[And even if we could develop a universal cold vaccine, it wouldn't be widely used] because 1) it’s just a cold, 2) your insurance would probably make you pay a copay to nudge you into not taking it, 3) people have needles, and here’s the clincher... Anti-vaxxers would tell you that it causes horrors. Some people would get diagnosed with, let’s say, MS or cancer a few days after they got the vaccine simply because that happens to some people by chance at random... it’s a coincidence but anti-vaxxers would blame the vaccine.
But Covid is different. It’s serious, more so than the flu. So we’ll develop a vaccine for it just as we have for the flu and dog/cow coronaviruses. It might cost a few billion dollars across a dozen different programs, but there will be a market.
Just as Sanofi, GSK, & several others companies compete on price & still make billions each year supplying the world with a constantly evolving yet affordable flu vaccine (usually $10-20), similarly industry can develop & supply world w/ a covid vaccine. Maybe even mix it w/ annual flu shot for convenience.
Covid is so technically doable, we already have vaccines for dog & cow coronaviruses. We’ll definitely make one for covid, trials will be simple since we’ll be specifically trying to prevent Covid, which is only caused by SARS-CoV-2 (not by dozen different viruses).
Thank you @pocketem! That's the kind of answer I was looking for. And maybe, as a virologist, you've heard this question asked many times, but I'm not a virologist and I haven't heard anyone debating this on the news or in one of the interminable press conferences that happen every day where people regularly ask the kind of questions that no one knows the answer to at the moment. But I figured that someone who knows their shit would know the answer to this - and bingo! You did.
No problem. I'm not the author, it's from.a virologist on twitter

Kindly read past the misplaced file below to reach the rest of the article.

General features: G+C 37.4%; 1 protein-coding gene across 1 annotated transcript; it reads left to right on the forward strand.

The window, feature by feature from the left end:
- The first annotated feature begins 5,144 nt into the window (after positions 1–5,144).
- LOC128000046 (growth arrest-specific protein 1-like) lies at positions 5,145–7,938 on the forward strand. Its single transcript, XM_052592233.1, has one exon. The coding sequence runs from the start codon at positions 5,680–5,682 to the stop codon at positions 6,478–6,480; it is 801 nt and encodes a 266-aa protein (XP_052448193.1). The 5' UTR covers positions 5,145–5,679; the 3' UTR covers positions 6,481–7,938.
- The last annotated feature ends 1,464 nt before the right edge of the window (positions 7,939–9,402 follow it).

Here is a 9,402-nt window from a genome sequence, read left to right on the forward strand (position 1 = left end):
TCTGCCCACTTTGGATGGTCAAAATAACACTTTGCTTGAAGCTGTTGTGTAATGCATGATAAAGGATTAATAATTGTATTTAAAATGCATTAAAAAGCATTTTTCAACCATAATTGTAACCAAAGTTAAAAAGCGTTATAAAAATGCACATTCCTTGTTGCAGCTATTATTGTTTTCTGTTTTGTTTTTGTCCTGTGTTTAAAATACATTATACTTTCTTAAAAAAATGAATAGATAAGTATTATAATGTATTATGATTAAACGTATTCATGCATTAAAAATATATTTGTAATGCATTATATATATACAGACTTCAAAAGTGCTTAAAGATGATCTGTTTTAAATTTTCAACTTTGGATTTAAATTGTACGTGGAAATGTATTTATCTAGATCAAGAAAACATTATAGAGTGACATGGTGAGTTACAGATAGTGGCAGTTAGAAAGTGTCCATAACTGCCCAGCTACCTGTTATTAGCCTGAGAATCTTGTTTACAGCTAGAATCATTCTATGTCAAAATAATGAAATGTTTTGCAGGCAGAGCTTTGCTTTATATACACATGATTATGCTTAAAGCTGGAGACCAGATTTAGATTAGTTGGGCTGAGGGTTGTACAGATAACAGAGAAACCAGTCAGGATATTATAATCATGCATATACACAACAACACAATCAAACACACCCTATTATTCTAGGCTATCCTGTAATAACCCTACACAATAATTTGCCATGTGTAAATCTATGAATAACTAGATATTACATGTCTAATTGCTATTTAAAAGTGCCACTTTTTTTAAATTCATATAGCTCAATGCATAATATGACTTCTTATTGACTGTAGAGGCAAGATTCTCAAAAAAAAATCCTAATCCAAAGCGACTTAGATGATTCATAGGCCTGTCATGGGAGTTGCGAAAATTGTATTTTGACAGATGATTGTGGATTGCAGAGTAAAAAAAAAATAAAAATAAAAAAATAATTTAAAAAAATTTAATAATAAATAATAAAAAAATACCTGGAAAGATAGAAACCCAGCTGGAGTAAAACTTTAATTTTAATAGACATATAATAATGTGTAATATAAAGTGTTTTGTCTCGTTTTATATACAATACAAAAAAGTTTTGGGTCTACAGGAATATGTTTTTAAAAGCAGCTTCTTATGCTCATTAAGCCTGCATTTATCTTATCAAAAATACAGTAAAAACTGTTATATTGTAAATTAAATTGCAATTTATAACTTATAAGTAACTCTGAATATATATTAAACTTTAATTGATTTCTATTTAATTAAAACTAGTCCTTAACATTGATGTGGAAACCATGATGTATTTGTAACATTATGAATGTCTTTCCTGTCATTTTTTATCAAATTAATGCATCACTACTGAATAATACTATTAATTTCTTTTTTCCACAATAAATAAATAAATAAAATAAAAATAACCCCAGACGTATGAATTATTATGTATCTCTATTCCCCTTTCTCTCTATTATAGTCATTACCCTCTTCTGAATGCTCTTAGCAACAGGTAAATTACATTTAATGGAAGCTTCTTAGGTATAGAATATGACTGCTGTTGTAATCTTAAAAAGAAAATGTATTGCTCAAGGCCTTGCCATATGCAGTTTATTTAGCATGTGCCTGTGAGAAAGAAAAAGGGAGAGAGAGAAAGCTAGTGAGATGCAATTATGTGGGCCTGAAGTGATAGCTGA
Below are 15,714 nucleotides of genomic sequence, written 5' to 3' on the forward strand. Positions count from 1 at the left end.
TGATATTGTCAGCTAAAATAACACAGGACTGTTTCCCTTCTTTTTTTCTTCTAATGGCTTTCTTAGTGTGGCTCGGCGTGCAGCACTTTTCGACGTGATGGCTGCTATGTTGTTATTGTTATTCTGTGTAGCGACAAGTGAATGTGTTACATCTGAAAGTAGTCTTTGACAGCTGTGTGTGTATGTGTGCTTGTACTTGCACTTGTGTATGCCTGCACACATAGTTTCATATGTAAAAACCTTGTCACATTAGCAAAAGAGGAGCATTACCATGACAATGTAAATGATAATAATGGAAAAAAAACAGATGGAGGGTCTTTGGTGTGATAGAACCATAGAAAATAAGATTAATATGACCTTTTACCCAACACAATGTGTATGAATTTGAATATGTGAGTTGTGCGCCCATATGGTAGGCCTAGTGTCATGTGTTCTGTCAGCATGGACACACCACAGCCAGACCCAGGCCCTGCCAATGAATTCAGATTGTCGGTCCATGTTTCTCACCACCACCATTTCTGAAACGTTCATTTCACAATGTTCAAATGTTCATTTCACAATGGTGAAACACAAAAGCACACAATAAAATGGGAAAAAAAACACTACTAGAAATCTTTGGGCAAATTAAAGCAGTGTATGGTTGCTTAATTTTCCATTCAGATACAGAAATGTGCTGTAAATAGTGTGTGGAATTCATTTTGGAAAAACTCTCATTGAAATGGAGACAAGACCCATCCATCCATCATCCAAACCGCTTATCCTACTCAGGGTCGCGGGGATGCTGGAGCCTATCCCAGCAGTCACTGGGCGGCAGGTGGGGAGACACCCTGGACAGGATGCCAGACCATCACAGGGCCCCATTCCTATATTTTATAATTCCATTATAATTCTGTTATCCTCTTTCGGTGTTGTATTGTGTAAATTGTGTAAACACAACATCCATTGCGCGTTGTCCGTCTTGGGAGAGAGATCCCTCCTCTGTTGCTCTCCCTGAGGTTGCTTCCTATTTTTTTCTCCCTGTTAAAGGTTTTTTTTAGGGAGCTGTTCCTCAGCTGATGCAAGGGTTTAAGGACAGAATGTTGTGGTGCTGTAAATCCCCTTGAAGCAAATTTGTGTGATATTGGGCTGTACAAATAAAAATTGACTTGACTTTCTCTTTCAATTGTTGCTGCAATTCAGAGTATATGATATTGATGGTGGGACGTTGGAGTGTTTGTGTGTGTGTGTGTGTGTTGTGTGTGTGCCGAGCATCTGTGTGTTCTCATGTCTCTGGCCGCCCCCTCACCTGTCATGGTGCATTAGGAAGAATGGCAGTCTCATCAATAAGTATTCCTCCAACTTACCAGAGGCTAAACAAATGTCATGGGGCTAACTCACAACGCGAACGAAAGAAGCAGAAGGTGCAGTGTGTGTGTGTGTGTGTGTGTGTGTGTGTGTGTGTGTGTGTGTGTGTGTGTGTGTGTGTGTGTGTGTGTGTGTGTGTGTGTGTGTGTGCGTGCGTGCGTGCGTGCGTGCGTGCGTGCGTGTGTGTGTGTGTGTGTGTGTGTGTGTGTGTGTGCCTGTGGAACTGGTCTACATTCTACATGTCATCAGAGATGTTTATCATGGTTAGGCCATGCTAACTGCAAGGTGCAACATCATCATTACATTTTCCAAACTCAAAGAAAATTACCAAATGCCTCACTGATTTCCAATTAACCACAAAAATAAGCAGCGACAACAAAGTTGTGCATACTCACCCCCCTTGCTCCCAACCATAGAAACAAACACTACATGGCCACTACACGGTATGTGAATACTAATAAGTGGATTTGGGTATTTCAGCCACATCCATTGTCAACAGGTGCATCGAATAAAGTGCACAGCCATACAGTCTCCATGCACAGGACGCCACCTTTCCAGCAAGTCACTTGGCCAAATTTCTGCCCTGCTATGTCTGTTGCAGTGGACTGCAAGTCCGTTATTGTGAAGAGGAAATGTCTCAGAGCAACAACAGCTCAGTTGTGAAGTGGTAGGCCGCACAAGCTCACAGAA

That's the most straightforward, sensible and logical thing I've read for weeks.
Dr Chris Smith, consultant virologist, is regularly on Radio 2 and last week when asked by Jeremy Vine if this virus would mutate to a less dangerous type, he answered along the lines that it wouldn't therefore a vaccine is going to have to be developed soonest.
I think the way they are making the virus it will kill off the arms the virus cell has. In a basic way of explaining.
There is another basic issue with this Coronavirus. We don’t know how long immunity lasts so we don’t know how effective a vaccine will be.
Have a look at Chris Witty’s Lecture today from about 60 mins and he talks a bit about immunity and vaccines.
The Oxford vaccine is using a different virus wearing a sort of coronavirus jacket for their vaccine. The base virus promotes a stronger immune response than a coronavirus usually does and so they are hoping the vaccine will be more effective than catching the virus in promoting immunity. Obviously it has to work but that’s the idea.
The best vaccine would be to stop eating wild animals. Period.
How many of these viruses have to appear before we take action at the source??
I already don't eat wild animals.
But I'll take a vaccine while I wait for everyone else to catch up!
Less facetiously, eating wild animals is something that happens in poverty stricken areas, out of necessity. Even when abject poverty fades, it takes a couple of generations for the practice to fall away. A Just Like Momma Used To Make mentality I suppose.
Actually you would have to stop eating all animals? Remember Swine Flu? Mad Cow Disease?
Best not to get too close to pets either...
money must be a part of this - there is no need to spend time and money vaccinating against the common cold as for the most part it is harmless